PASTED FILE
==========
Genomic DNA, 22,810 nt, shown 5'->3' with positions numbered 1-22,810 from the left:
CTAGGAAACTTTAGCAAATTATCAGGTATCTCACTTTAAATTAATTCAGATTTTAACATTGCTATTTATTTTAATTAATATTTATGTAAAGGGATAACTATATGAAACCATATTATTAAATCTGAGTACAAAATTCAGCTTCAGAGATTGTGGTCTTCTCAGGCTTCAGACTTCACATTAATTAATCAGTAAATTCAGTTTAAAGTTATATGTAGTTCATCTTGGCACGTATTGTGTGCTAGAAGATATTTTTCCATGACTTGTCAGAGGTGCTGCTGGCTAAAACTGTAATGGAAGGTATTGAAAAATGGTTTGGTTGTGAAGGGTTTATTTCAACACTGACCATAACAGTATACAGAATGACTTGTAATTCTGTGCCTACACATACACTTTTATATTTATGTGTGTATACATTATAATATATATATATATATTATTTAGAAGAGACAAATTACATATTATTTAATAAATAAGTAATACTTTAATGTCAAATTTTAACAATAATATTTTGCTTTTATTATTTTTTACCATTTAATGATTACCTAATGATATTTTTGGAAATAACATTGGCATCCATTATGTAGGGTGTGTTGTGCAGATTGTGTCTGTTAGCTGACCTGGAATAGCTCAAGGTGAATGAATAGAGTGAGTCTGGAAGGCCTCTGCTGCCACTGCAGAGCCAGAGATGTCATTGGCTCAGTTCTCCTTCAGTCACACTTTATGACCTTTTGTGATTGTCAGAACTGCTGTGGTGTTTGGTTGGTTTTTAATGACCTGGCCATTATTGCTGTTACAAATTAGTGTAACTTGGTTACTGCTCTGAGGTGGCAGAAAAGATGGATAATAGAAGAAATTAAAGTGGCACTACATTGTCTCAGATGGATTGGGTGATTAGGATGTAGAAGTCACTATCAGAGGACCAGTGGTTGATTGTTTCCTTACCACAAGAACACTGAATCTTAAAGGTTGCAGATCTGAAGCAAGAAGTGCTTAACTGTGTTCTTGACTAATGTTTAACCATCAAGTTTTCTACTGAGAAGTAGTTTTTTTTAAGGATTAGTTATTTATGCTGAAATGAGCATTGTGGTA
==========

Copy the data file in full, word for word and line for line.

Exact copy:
Genomic DNA, 22,810 nt, shown 5'->3' with positions numbered 1-22,810 from the left:
CTAGGAAACTTTAGCAAATTATCAGGTATCTCACTTTAAATTAATTCAGATTTTAACATTGCTATTTATTTTAATTAATATTTATGTAAAGGGATAACTATATGAAACCATATTATTAAATCTGAGTACAAAATTCAGCTTCAGAGATTGTGGTCTTCTCAGGCTTCAGACTTCACATTAATTAATCAGTAAATTCAGTTTAAAGTTATATGTAGTTCATCTTGGCACGTATTGTGTGCTAGAAGATATTTTTCCATGACTTGTCAGAGGTGCTGCTGGCTAAAACTGTAATGGAAGGTATTGAAAAATGGTTTGGTTGTGAAGGGTTTATTTCAACACTGACCATAACAGTATACAGAATGACTTGTAATTCTGTGCCTACACATACACTTTTATATTTATGTGTGTATACATTATAATATATATATATATATTATTTAGAAGAGACAAATTACATATTATTTAATAAATAAGTAATACTTTAATGTCAAATTTTAACAATAATATTTTGCTTTTATTATTTTTTACCATTTAATGATTACCTAATGATATTTTTGGAAATAACATTGGCATCCATTATGTAGGGTGTGTTGTGCAGATTGTGTCTGTTAGCTGACCTGGAATAGCTCAAGGTGAATGAATAGAGTGAGTCTGGAAGGCCTCTGCTGCCACTGCAGAGCCAGAGATGTCATTGGCTCAGTTCTCCTTCAGTCACACTTTATGACCTTTTGTGATTGTCAGAACTGCTGTGGTGTTTGGTTGGTTTTTAATGACCTGGCCATTATTGCTGTTACAAATTAGTGTAACTTGGTTACTGCTCTGAGGTGGCAGAAAAGATGGATAATAGAAGAAATTAAAGTGGCACTACATTGTCTCAGATGGATTGGGTGATTAGGATGTAGAAGTCACTATCAGAGGACCAGTGGTTGATTGTTTCCTTACCACAAGAACACTGAATCTTAAAGGTTGCAGATCTGAAGCAAGAAGTGCTTAACTGTGTTCTTGACTAATGTTTAACCATCAAGTTTTCTACTGAGAAGTAGTTTTTTTTAAGGATTAGTTATTTATGCTGAAATGAGCATTGTGGTA